This vague en­dorse­ment by cit­i­zens is un­sur­pris­ing given that even their elected lead­ers seem un­cer­tain on the topic. In an in­ter­view, Duterte ar­gued for a fed­eral par­lia­men­tary sys­tem, sim­i­lar to that seen in Sin­ga­pore and Malaysia. But he also added that the Philip­pines could look into adopt­ing the model used by the United States. Sin­ga­pore, as an is­land­state, is not fed­eral. The US is fed­eral but also pres­i­den­tial. And while it is true that Malaysia has a par­lia­men­tary gov­ern­ment with fed­er­al­ism, it is de­scribed as cen­tralised. As the na­tional leg­is­la­ture be­gins to con­sider ways to amend the con­sti­tu­tion – pos­si­bly af­ter an­other round of rec­om­men­da­tions – Duterte’s di­rec­tion of change is not at all clear.

This lack of pur­pose can be seen through­out much of Duterte’s ad­min­is­tra­tion. It is per­haps best to de­scribe the pres­i­dent as a pop­ulist, whose “thin-cen­tred ide­ol­ogy” does not pro­vide de­tailed an­swers. His eco­nomic team an­nounced early a stan­dard 10-point pro­gram to ac­celler­ate growth, but also put left­ists in charge of the labour and agrar­ian re­forms. In terms of the en­vi­ron­ment, Duterte was suf­fi­ciently taken by the pas­sion and rea­son­ing of an an­ti­min­ing ac­tivist to name her head of the depart­ment. But he then hired a pro-min­ing col­league as her un­der­sec­re­tary in charge of the Min­ing and Geo­sciences Bureau.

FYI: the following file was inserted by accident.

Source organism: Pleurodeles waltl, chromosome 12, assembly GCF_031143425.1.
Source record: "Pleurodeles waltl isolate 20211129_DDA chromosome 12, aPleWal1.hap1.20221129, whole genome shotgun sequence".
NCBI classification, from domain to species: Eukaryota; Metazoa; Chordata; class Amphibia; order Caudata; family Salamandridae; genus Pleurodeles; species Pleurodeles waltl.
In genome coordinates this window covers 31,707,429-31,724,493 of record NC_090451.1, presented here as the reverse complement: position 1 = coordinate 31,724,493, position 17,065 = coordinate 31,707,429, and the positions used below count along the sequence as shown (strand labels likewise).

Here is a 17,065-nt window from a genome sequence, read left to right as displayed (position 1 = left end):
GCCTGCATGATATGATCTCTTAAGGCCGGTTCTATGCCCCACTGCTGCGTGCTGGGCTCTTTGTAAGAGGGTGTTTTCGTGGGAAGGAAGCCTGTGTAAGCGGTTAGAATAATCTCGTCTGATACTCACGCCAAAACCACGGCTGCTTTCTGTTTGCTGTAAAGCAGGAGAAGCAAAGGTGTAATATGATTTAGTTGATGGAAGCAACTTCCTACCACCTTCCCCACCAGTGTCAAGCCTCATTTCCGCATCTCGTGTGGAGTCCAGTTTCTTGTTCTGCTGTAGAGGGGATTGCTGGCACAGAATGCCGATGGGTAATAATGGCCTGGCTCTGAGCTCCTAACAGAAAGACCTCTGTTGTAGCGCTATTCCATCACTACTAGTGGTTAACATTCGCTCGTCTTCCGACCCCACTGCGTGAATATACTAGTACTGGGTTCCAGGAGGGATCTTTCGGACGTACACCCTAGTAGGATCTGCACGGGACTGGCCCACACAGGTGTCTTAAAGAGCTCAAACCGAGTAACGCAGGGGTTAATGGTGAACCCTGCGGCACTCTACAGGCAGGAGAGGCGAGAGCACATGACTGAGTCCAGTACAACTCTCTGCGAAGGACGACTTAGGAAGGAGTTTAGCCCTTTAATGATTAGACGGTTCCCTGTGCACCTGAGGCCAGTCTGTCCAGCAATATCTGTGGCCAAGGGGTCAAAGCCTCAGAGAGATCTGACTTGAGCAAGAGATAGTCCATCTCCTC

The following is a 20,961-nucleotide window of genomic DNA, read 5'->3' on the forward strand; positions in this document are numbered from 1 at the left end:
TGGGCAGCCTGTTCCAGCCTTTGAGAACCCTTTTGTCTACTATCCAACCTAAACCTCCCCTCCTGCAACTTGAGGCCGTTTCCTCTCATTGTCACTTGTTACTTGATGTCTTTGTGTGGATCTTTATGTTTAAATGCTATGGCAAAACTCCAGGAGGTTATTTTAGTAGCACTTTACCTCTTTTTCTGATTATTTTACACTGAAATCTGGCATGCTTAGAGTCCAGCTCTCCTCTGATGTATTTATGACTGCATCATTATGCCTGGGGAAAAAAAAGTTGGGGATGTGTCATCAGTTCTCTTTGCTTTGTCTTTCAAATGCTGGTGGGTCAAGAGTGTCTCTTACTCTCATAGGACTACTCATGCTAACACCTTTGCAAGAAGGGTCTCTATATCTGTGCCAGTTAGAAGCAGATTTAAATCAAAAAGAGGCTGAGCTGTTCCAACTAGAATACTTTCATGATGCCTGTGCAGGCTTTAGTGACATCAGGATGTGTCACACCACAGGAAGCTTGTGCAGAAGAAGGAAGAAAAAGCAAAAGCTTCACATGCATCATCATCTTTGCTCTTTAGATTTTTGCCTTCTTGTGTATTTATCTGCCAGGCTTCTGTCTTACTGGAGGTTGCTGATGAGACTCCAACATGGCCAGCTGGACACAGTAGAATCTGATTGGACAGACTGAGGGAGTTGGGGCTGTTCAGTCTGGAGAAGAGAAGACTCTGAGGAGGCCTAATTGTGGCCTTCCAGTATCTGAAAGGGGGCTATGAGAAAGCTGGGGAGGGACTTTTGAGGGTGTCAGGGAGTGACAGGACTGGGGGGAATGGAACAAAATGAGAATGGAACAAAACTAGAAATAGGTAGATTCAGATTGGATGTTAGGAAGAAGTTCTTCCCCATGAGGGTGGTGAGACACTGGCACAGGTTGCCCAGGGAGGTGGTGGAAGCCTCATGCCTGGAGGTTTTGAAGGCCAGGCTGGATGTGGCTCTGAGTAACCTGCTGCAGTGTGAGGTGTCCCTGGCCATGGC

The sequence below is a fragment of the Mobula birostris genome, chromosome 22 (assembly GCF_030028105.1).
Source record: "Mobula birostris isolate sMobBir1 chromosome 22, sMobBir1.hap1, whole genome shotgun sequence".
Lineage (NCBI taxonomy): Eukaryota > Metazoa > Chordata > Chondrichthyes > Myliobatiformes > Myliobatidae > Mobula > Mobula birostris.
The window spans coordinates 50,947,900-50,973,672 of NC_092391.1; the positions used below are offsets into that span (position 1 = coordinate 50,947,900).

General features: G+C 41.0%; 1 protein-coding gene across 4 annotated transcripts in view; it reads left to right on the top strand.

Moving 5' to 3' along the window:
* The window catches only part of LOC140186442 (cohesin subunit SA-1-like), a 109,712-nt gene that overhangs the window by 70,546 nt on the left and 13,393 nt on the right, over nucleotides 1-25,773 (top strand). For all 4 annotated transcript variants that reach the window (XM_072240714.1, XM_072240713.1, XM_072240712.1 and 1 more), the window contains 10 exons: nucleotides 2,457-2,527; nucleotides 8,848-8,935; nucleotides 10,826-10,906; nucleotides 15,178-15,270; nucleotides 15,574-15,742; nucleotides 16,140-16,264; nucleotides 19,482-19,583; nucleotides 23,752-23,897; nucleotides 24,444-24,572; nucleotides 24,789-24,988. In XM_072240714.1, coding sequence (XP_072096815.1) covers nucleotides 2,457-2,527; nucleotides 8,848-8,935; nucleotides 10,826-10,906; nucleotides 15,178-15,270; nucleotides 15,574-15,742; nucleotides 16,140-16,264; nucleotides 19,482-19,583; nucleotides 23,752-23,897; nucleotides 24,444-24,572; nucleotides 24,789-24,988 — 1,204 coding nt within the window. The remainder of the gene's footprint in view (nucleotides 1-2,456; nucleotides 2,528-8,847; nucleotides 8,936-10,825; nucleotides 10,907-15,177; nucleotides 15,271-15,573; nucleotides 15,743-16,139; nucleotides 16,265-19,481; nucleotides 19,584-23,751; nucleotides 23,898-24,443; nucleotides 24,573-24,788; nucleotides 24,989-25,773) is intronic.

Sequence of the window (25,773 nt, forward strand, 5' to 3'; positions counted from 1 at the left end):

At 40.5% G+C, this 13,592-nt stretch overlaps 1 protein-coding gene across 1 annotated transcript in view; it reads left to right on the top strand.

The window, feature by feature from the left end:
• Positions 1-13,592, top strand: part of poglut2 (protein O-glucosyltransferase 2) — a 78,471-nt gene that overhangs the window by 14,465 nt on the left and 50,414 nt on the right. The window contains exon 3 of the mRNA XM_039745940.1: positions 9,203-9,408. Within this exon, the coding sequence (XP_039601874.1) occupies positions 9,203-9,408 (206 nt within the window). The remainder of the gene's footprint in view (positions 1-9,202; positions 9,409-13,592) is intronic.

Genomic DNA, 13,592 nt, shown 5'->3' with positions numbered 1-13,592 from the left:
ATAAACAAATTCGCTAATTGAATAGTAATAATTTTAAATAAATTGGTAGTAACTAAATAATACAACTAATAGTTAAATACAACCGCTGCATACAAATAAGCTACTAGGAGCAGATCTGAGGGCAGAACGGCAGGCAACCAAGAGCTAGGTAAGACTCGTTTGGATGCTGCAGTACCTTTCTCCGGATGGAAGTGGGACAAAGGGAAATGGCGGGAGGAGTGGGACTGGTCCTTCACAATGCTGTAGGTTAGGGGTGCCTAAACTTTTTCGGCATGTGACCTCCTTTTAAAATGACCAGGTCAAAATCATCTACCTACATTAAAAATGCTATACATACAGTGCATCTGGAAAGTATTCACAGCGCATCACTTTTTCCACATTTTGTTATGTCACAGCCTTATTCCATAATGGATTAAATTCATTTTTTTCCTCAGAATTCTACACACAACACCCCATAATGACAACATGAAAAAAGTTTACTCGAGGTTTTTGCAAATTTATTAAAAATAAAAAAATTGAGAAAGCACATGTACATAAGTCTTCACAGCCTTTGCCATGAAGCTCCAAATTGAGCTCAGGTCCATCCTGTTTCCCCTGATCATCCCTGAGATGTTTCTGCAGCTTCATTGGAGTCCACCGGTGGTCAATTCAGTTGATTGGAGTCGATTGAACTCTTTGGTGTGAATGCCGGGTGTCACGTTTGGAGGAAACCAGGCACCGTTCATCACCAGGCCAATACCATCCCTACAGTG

One of the main mo­ti­va­tions for fed­er­al­ism, at least in Min­danao, is the be­lief that it will help meet the le­git­i­mate de­mands of Mus­lims in the Philip­pines. But Duterte has failed to con­vey any clear fu­ture di­rec­tion for the is­sue, some­times say­ing that pass­ing the failed Bangsamoro Ba­sic Law would be a tem­plate for fed­er­al­ism and some­times say­ing that fed­er­al­ism would solve de­mands for a bet­ter rule by Philip­pine Mus­lims of their own af­fairs.

All this ac­tiv­ity begs the ques­tion of whether fed­er­al­ism is a good idea for the Philip­pines. It is a com­plex process with many doubters. A shift to par­lia­men­tary gov­er­nance would leave the Philip­pines in un­charted ter­ri­tory - po­lit­i­cal sci­en­tist Gene Pi­lapil points out that this has never hap­pened in any coun­try dur­ing peace­time. Pres­i­dent Duterte has re­peat­edly stated that the Philip­pines is at war with crime, so he cer­tainly be­lieves dras­tic mea­sures are nec­es­sary. – East Asia Fo­rum

Steven Rood is the Asia Foun­da­tion’s coun­try rep­re­sen­ta­tive for the Philip­pines and re­gional ad­vi­sor for lo­cal gov­er­nance. This ar­ti­cle is a sum­mary of a pre­sen­ta­tion de­liv­ered at this year’s Philip­pines Up­date Con­fer­ence at the Aus­tralian Na­tional Uni­ver­sity.